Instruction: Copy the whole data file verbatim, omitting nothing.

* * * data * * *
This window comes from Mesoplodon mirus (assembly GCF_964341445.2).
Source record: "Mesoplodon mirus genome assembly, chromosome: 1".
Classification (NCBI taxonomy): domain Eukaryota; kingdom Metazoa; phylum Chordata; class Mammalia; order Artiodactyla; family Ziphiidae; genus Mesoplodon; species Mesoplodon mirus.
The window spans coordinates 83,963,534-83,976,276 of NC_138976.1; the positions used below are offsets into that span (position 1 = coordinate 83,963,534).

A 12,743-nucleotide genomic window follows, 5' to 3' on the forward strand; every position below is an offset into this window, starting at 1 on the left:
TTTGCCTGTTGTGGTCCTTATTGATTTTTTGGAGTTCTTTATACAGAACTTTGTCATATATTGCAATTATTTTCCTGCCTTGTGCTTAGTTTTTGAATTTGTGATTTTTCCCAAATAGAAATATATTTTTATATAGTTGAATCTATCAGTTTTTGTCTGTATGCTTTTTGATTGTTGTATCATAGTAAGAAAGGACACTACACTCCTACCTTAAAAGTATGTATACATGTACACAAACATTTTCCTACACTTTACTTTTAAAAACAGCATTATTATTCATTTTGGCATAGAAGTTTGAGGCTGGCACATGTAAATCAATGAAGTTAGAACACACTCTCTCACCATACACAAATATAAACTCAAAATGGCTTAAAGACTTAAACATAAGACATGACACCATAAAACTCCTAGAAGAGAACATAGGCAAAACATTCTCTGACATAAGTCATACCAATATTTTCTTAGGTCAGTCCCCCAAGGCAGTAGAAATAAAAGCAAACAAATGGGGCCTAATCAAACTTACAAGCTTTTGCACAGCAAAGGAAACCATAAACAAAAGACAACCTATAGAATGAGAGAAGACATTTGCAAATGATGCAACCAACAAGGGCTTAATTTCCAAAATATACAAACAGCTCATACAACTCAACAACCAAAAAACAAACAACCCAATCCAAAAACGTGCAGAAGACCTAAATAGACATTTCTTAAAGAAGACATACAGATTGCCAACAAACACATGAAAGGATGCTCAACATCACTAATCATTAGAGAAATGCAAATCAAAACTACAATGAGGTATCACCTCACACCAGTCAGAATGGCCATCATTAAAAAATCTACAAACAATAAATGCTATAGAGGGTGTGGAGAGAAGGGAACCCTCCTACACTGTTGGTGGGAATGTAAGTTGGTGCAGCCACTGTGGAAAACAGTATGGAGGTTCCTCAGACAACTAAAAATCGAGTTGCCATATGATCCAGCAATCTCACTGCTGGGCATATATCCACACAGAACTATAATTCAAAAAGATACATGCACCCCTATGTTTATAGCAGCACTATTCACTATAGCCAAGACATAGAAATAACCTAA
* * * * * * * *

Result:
This window comes from Mesoplodon mirus (assembly GCF_964341445.2).
Source record: "Mesoplodon mirus genome assembly, chromosome: 1".
Classification (NCBI taxonomy): domain Eukaryota; kingdom Metazoa; phylum Chordata; class Mammalia; order Artiodactyla; family Ziphiidae; genus Mesoplodon; species Mesoplodon mirus.
The window spans coordinates 83,963,534-83,976,276 of NC_138976.1; the positions used below are offsets into that span (position 1 = coordinate 83,963,534).

A 12,743-nucleotide genomic window follows, 5' to 3' on the forward strand; every position below is an offset into this window, starting at 1 on the left:
TTTGCCTGTTGTGGTCCTTATTGATTTTTTGGAGTTCTTTATACAGAACTTTGTCATATATTGCAATTATTTTCCTGCCTTGTGCTTAGTTTTTGAATTTGTGATTTTTCCCAAATAGAAATATATTTTTATATAGTTGAATCTATCAGTTTTTGTCTGTATGCTTTTTGATTGTTGTATCATAGTAAGAAAGGACACTACACTCCTACCTTAAAAGTATGTATACATGTACACAAACATTTTCCTACACTTTACTTTTAAAAACAGCATTATTATTCATTTTGGCATAGAAGTTTGAGGCTGGCACATGTAAATCAATGAAGTTAGAACACACTCTCTCACCATACACAAATATAAACTCAAAATGGCTTAAAGACTTAAACATAAGACATGACACCATAAAACTCCTAGAAGAGAACATAGGCAAAACATTCTCTGACATAAGTCATACCAATATTTTCTTAGGTCAGTCCCCCAAGGCAGTAGAAATAAAAGCAAACAAATGGGGCCTAATCAAACTTACAAGCTTTTGCACAGCAAAGGAAACCATAAACAAAAGACAACCTATAGAATGAGAGAAGACATTTGCAAATGATGCAACCAACAAGGGCTTAATTTCCAAAATATACAAACAGCTCATACAACTCAACAACCAAAAAACAAACAACCCAATCCAAAAACGTGCAGAAGACCTAAATAGACATTTCTTAAAGAAGACATACAGATTGCCAACAAACACATGAAAGGATGCTCAACATCACTAATCATTAGAGAAATGCAAATCAAAACTACAATGAGGTATCACCTCACACCAGTCAGAATGGCCATCATTAAAAAATCTACAAACAATAAATGCTATAGAGGGTGTGGAGAGAAGGGAACCCTCCTACACTGTTGGTGGGAATGTAAGTTGGTGCAGCCACTGTGGAAAACAGTATGGAGGTTCCTCAGACAACTAAAAATCGAGTTGCCATATGATCCAGCAATCTCACTGCTGGGCATATATCCACACAGAACTATAATTCAAAAAGATACATGCACCCCTATGTTTATAGCAGCACTATTCACTATAGCCAAGACATAGAAATAACCTAA